In the House, the rollout of the House GOP policy agenda continues in the coming week with the final (and most anticipated) policy papers on health and taxes. House Speaker Paul Ryan is soldiering forth in promoting the Republican agenda, which is specifically designed for a Republican president, even though other Republicans acknowledge that Trump hasn’t shown much interest in the plan.
The House GOP health plan will be released at the American Enterprise Institute on Wednesday. The tax plan will be released later in the week.
On tax reform, the blueprint provided by the House Ways and Means Committee could offer the most comprehensive view of a tax code overhaul since former committee chairman Dave Camp (R-Mich.) put out his broad tax reform proposal in 2014. This tax overhaul won’t become law this year, but it will set the stage for tax reform talks in 2017, which could dominate that entire session of Congress.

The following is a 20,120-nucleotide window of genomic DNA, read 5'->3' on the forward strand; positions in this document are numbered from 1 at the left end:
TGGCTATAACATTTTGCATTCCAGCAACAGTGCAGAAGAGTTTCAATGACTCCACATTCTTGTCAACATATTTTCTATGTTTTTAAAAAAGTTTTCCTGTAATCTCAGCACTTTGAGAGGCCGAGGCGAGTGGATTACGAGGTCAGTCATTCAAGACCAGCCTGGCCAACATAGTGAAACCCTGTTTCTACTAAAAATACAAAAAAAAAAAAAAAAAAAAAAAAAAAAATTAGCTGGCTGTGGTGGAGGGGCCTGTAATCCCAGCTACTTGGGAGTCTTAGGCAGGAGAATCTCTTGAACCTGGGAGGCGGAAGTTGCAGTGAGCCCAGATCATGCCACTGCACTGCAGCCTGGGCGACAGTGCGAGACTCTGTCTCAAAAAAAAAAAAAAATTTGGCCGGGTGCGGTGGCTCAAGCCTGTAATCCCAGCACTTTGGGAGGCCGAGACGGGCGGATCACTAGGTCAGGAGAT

On health, it will come as no surprise that the Republicans will propose repealing the Affordable Care Act. How they find ways to replace it will be of interest to health wonks, however. Some members of the health task force have discussed their ideas already, such as finding an easier way to allow people to transition from Medicaid to self-purchased insurance. Republicans also are likely to do away with the current mandate that people have health insurance.
The major bills that the House will vote on in the coming week will be the fiscal year 2017 spending bill for financial services and general government agencies and a bill to make it easier for people to contribute to health savings accounts.